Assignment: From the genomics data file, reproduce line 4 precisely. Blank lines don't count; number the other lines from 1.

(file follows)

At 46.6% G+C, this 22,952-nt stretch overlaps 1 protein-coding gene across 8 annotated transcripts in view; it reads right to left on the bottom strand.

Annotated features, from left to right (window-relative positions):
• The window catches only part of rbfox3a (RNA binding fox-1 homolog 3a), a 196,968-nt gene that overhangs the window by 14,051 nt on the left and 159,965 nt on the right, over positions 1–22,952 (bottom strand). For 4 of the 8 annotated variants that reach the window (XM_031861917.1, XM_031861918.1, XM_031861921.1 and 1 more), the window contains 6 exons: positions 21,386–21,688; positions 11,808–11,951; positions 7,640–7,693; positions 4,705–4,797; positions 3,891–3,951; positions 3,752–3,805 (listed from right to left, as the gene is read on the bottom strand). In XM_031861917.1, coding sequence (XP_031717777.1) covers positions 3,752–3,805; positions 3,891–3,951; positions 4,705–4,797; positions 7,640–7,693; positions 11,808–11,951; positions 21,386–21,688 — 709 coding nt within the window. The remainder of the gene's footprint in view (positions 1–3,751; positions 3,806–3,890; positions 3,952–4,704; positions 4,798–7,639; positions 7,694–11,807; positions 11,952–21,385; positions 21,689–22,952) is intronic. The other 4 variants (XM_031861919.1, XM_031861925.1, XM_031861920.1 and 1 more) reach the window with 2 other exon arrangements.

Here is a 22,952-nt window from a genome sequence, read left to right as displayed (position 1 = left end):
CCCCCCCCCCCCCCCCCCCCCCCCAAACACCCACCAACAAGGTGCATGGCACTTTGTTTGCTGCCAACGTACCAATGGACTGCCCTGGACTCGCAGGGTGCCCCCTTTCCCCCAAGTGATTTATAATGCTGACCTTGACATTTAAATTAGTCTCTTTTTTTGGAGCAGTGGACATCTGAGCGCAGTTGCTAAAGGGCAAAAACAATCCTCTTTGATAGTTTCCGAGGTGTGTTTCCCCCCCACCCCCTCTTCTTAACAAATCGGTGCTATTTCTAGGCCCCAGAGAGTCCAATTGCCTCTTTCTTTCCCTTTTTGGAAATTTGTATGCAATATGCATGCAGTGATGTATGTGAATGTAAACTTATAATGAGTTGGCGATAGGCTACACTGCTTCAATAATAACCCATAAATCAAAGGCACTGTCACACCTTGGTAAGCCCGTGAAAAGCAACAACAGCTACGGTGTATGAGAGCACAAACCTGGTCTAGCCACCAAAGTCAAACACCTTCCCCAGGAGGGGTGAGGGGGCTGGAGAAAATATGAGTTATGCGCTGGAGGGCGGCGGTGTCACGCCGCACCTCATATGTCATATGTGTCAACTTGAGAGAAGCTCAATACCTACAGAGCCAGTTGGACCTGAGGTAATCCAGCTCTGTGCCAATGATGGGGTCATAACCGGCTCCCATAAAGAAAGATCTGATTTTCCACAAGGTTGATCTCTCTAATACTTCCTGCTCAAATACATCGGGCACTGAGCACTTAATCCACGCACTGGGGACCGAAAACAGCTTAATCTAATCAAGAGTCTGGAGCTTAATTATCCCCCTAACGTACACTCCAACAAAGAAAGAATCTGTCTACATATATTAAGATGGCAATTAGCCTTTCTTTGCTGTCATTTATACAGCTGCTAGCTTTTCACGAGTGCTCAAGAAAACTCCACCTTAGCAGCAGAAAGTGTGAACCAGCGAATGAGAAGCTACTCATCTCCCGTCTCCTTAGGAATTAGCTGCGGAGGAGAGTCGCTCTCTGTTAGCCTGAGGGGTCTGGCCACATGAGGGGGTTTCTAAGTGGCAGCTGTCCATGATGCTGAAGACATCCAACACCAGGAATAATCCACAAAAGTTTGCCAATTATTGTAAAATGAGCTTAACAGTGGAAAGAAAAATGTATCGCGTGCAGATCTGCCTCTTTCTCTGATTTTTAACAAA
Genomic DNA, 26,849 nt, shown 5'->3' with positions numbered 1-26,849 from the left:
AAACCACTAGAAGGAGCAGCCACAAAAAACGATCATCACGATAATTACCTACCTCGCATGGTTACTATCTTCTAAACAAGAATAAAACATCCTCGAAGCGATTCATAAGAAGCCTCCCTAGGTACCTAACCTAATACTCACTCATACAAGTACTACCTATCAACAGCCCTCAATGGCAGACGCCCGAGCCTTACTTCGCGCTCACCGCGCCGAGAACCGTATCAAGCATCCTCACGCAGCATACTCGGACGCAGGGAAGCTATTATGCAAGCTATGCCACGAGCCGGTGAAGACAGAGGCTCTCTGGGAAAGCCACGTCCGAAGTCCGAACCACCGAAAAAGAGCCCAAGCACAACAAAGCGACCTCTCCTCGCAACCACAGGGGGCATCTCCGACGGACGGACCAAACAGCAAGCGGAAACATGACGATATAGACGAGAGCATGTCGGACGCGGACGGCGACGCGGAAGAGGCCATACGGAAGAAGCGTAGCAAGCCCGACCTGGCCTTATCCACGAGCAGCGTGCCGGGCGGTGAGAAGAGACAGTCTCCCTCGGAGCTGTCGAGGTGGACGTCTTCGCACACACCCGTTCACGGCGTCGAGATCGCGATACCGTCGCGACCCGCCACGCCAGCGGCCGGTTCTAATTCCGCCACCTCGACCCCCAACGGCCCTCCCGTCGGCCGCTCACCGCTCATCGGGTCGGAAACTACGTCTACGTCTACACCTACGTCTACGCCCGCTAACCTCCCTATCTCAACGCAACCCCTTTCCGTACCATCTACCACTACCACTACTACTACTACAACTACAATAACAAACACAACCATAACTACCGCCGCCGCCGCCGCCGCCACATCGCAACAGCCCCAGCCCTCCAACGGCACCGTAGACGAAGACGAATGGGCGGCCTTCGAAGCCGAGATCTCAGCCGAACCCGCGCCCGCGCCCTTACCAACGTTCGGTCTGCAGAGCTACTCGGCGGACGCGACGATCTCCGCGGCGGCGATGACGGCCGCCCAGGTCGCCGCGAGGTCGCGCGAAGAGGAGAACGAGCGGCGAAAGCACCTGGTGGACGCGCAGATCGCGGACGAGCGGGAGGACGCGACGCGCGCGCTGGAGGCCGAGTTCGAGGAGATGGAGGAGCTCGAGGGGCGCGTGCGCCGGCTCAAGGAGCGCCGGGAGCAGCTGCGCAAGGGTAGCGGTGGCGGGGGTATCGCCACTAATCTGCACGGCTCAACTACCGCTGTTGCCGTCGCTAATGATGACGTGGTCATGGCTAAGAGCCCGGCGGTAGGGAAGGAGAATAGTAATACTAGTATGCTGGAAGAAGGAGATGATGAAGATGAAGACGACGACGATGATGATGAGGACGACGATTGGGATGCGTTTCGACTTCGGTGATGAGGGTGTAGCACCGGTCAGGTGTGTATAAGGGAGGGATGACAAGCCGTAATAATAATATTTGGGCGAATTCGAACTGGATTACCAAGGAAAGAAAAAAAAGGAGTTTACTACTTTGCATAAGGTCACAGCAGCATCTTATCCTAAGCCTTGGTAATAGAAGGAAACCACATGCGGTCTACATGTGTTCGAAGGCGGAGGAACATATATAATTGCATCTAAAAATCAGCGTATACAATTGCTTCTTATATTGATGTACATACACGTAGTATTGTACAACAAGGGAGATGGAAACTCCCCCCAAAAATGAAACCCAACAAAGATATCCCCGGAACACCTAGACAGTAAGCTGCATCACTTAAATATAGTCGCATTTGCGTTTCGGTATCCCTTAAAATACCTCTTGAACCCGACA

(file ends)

Here is a 22,952-nt window from a genome sequence, read left to right as displayed (position 1 = left end):